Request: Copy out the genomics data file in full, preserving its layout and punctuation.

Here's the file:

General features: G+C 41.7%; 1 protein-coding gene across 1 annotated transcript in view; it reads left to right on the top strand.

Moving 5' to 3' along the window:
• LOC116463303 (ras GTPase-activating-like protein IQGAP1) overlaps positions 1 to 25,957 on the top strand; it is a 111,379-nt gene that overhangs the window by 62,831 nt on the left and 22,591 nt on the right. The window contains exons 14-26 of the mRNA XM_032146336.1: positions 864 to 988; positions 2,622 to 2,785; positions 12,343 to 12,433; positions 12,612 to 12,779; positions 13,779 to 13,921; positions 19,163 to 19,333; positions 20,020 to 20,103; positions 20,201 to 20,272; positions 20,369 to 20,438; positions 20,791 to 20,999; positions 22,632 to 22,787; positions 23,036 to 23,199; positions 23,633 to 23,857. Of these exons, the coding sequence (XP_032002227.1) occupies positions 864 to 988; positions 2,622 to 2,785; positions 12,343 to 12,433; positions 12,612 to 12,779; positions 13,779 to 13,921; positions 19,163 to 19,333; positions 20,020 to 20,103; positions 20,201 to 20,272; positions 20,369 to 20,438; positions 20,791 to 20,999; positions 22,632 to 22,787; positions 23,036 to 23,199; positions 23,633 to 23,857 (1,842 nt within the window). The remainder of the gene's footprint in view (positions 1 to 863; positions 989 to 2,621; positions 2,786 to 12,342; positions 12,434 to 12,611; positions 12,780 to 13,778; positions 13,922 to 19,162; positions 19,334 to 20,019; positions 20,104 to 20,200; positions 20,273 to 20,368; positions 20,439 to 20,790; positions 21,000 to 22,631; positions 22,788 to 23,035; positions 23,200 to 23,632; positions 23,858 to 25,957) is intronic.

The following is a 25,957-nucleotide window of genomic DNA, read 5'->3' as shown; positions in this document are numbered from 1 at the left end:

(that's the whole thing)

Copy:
General features: G+C 41.7%; 1 protein-coding gene across 1 annotated transcript in view; it reads left to right on the top strand.

Moving 5' to 3' along the window:
• LOC116463303 (ras GTPase-activating-like protein IQGAP1) overlaps positions 1 to 25,957 on the top strand; it is a 111,379-nt gene that overhangs the window by 62,831 nt on the left and 22,591 nt on the right. The window contains exons 14-26 of the mRNA XM_032146336.1: positions 864 to 988; positions 2,622 to 2,785; positions 12,343 to 12,433; positions 12,612 to 12,779; positions 13,779 to 13,921; positions 19,163 to 19,333; positions 20,020 to 20,103; positions 20,201 to 20,272; positions 20,369 to 20,438; positions 20,791 to 20,999; positions 22,632 to 22,787; positions 23,036 to 23,199; positions 23,633 to 23,857. Of these exons, the coding sequence (XP_032002227.1) occupies positions 864 to 988; positions 2,622 to 2,785; positions 12,343 to 12,433; positions 12,612 to 12,779; positions 13,779 to 13,921; positions 19,163 to 19,333; positions 20,020 to 20,103; positions 20,201 to 20,272; positions 20,369 to 20,438; positions 20,791 to 20,999; positions 22,632 to 22,787; positions 23,036 to 23,199; positions 23,633 to 23,857 (1,842 nt within the window). The remainder of the gene's footprint in view (positions 1 to 863; positions 989 to 2,621; positions 2,786 to 12,342; positions 12,434 to 12,611; positions 12,780 to 13,778; positions 13,922 to 19,162; positions 19,334 to 20,019; positions 20,104 to 20,200; positions 20,273 to 20,368; positions 20,439 to 20,790; positions 21,000 to 22,631; positions 22,788 to 23,035; positions 23,200 to 23,632; positions 23,858 to 25,957) is intronic.

The following is a 25,957-nucleotide window of genomic DNA, read 5'->3' as shown; positions in this document are numbered from 1 at the left end: